A pioneer of the student housing industry is plotting its second act.
GMH Communities Trust was once the largest owner of student housing in the nation, with more than 60,000 beds in 29 states. In early 2008, at the height of the market, the Newton Square, Pa.–based company sold its student housing portfolio, for $1.4 billion, to Austin, Texas–based American Campus Communities (ACC).
Now that its “do not compete” agreement with ACC has run out—and wielding a sizable balance sheet—GMH is ready for an encore. The company recently acquired more than 23 acres of land in Salisbury, Md., a stone’s throw from Salisbury University, where it plans to break ground on a 696-bed community by the summer.
“We’re very excited to be re-entering the market,” says Gary Holloway Jr., president of GMH Capital Partners. “Over the last few years, we’ve really taken the time to understand the markets and analyze how we want to approach it this time around.”
The second coming of GMH will begin modestly and with a different twist, as the Salisbury deal illustrates. In the past, GMH was all about acquisitions—for years, the company represented one of the main exit strategies for student housing builders.
“We’re not looking to bulk up and be the biggest; we’re going to do it in a more refined way, to selectively go into markets like Salisbury that the big players aren’t chasing,” says Holloway. “That’s not to say we won’t take down a portfolio down the road, but we’re going to be selective. And we’ve chosen the first time back out to get into development.”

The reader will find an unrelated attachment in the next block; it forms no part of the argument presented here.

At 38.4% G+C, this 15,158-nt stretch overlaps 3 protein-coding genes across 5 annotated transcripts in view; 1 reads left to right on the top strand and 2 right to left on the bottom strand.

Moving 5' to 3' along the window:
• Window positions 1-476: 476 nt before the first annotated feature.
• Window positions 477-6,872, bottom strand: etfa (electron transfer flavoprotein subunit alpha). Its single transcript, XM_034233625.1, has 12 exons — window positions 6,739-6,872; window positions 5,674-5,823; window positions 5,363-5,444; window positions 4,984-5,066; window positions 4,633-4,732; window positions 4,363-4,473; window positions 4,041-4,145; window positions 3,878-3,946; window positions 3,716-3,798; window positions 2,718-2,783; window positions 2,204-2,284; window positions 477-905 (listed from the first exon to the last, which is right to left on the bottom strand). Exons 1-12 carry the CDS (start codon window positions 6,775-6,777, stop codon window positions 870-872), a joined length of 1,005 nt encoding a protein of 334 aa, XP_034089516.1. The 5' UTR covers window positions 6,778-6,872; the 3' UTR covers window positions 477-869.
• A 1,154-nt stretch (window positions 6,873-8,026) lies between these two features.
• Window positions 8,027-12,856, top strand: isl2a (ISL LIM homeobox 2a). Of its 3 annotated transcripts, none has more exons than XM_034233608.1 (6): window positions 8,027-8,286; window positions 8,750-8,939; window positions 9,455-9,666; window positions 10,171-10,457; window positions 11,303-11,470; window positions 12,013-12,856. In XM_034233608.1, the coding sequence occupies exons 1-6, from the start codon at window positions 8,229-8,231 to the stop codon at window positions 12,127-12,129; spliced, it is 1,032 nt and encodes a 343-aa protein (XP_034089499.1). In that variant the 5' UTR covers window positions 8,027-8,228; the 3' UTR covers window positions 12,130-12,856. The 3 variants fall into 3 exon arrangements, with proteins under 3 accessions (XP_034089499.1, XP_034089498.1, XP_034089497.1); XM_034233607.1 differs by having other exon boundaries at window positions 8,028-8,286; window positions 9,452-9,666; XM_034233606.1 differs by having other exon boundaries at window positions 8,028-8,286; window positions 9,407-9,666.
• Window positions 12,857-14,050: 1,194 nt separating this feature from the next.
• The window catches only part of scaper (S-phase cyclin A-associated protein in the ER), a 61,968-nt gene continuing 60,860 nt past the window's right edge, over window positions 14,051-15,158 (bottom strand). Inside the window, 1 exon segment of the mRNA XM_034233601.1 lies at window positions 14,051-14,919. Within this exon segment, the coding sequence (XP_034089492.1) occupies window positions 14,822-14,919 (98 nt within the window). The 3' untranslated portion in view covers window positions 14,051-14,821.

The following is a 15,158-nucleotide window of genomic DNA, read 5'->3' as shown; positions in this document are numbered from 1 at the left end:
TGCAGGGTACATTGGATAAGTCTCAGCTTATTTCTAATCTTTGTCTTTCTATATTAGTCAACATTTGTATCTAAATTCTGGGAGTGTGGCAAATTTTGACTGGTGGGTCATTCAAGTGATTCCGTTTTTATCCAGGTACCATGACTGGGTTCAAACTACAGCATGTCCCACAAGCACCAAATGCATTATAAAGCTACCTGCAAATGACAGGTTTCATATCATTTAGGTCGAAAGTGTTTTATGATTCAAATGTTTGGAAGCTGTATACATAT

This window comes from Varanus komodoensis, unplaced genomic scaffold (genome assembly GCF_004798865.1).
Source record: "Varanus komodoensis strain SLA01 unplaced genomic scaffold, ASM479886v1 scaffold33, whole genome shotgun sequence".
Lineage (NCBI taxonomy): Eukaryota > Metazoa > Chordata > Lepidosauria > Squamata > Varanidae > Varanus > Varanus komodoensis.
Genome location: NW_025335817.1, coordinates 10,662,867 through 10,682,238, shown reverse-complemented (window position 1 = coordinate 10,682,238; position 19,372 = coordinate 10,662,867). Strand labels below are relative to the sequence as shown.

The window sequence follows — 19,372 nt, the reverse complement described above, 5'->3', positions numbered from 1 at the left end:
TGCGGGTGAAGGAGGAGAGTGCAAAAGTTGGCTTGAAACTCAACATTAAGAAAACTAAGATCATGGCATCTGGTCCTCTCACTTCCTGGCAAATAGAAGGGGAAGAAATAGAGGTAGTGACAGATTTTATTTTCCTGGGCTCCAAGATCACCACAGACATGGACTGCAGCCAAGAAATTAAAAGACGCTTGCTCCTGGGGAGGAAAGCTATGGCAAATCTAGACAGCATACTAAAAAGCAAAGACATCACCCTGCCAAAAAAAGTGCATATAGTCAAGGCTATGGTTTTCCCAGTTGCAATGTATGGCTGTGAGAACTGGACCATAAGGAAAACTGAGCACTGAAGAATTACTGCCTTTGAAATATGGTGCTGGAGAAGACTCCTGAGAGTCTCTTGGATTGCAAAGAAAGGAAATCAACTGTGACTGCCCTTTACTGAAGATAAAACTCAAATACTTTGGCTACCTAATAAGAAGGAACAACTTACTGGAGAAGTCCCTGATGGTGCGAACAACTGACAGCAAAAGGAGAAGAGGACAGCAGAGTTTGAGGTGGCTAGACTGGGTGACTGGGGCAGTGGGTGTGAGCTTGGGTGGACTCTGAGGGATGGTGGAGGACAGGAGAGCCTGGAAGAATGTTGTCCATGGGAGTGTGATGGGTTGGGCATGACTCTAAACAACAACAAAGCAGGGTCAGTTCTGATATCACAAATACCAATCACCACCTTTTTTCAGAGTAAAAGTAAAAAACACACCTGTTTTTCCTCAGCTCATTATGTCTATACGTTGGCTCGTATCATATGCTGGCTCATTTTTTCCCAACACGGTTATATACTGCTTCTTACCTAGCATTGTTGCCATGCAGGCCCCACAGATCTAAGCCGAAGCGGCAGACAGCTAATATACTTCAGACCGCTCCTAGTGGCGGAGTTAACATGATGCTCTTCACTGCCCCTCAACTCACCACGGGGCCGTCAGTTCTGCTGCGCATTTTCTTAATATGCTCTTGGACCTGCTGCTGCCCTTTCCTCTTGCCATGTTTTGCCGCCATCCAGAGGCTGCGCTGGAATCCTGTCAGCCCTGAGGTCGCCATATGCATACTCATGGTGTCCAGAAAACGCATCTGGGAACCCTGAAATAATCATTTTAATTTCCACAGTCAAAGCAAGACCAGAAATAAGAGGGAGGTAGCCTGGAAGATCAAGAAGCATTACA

Founded in 1985 by Gary Holloway Sr., GMH’s strategy has been to pioneer niche multifamily markets and help develop them into mature industries. GMH bought its first student housing community in 1986, a time when the perception of the market among financiers and owners was more “Animal House” than “viable business model.”
“Back then, student housing was still the red-headed stepchild—people were afraid of it and didn’t buy into it,” says Holloway Jr. “If you go back to the early '90s, we got Goldman Sachs to invest, and they were the first institutional-equity partner to ever come into a student deal. Today, there’s so much capital chasing it, and so many different players out there.”
As an early student housing titan, the company developed many strategies that ended up becoming standard in the industry, such as by-the-bed leasing. The company also built a sizable military housing portfolio, which it sold in 2008, for $350.5 million. Going forward, Holloway Jr. says he wants GMH to “get back to its roots as a niche player.”
And true to form, the company is exploring a new venture—high-end drug and alcohol rehabilitation centers. Much like the student housing industry 25 years ago, the market for high-end rehab centers is also at an early stage, and GMH is hoping to provide a model for success there. The company would like to have its first center—a note acquisition on an assisted-living facility in Palm Beach County, Fla.—up and running later this year. Branded “Futures,” this niche may well represent a new future for a company that has successfully glimpsed the future before.